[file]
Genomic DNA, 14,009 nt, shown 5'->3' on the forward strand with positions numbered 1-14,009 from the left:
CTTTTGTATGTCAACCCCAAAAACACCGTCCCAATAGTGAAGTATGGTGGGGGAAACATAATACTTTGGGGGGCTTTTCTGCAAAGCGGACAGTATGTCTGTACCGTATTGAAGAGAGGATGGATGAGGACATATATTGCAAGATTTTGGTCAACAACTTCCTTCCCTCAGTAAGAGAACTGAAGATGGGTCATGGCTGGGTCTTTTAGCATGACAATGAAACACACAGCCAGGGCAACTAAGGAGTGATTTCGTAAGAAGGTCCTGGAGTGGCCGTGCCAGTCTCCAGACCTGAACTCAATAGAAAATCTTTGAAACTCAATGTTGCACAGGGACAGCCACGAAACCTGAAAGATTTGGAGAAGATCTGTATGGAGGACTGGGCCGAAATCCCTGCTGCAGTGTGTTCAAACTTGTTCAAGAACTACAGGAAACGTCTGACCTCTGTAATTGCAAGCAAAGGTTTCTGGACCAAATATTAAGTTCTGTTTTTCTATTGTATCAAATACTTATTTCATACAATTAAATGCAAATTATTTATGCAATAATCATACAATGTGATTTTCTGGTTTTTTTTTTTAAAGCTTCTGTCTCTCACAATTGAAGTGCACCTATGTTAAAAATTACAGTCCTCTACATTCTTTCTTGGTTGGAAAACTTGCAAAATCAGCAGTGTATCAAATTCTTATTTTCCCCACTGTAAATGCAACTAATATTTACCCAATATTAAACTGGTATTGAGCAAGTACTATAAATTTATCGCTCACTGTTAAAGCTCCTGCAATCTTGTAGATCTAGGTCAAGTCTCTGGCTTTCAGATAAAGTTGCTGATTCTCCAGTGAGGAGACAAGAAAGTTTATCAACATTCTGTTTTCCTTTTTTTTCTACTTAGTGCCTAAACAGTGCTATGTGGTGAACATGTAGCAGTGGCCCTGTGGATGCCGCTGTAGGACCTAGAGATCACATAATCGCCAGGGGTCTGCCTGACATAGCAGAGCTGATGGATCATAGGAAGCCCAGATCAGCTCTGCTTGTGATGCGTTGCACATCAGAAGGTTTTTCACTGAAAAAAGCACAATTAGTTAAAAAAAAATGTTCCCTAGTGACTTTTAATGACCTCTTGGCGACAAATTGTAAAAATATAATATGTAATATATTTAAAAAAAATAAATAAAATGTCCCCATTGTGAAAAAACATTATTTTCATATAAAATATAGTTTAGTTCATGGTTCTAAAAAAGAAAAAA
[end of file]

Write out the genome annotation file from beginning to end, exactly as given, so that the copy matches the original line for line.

Genomic DNA, 14,009 nt, shown 5'->3' on the forward strand with positions numbered 1-14,009 from the left:
CTTTTGTATGTCAACCCCAAAAACACCGTCCCAATAGTGAAGTATGGTGGGGGAAACATAATACTTTGGGGGGCTTTTCTGCAAAGCGGACAGTATGTCTGTACCGTATTGAAGAGAGGATGGATGAGGACATATATTGCAAGATTTTGGTCAACAACTTCCTTCCCTCAGTAAGAGAACTGAAGATGGGTCATGGCTGGGTCTTTTAGCATGACAATGAAACACACAGCCAGGGCAACTAAGGAGTGATTTCGTAAGAAGGTCCTGGAGTGGCCGTGCCAGTCTCCAGACCTGAACTCAATAGAAAATCTTTGAAACTCAATGTTGCACAGGGACAGCCACGAAACCTGAAAGATTTGGAGAAGATCTGTATGGAGGACTGGGCCGAAATCCCTGCTGCAGTGTGTTCAAACTTGTTCAAGAACTACAGGAAACGTCTGACCTCTGTAATTGCAAGCAAAGGTTTCTGGACCAAATATTAAGTTCTGTTTTTCTATTGTATCAAATACTTATTTCATACAATTAAATGCAAATTATTTATGCAATAATCATACAATGTGATTTTCTGGTTTTTTTTTTTAAAGCTTCTGTCTCTCACAATTGAAGTGCACCTATGTTAAAAATTACAGTCCTCTACATTCTTTCTTGGTTGGAAAACTTGCAAAATCAGCAGTGTATCAAATTCTTATTTTCCCCACTGTAAATGCAACTAATATTTACCCAATATTAAACTGGTATTGAGCAAGTACTATAAATTTATCGCTCACTGTTAAAGCTCCTGCAATCTTGTAGATCTAGGTCAAGTCTCTGGCTTTCAGATAAAGTTGCTGATTCTCCAGTGAGGAGACAAGAAAGTTTATCAACATTCTGTTTTCCTTTTTTTTCTACTTAGTGCCTAAACAGTGCTATGTGGTGAACATGTAGCAGTGGCCCTGTGGATGCCGCTGTAGGACCTAGAGATCACATAATCGCCAGGGGTCTGCCTGACATAGCAGAGCTGATGGATCATAGGAAGCCCAGATCAGCTCTGCTTGTGATGCGTTGCACATCAGAAGGTTTTTCACTGAAAAAAGCACAATTAGTTAAAAAAAAATGTTCCCTAGTGACTTTTAATGACCTCTTGGCGACAAATTGTAAAAATATAATATGTAATATATTTAAAAAAAATAAATAAAATGTCCCCATTGTGAAAAAACATTATTTTCATATAAAATATAGTTTAGTTCATGGTTCTAAAAAAGAAAAAA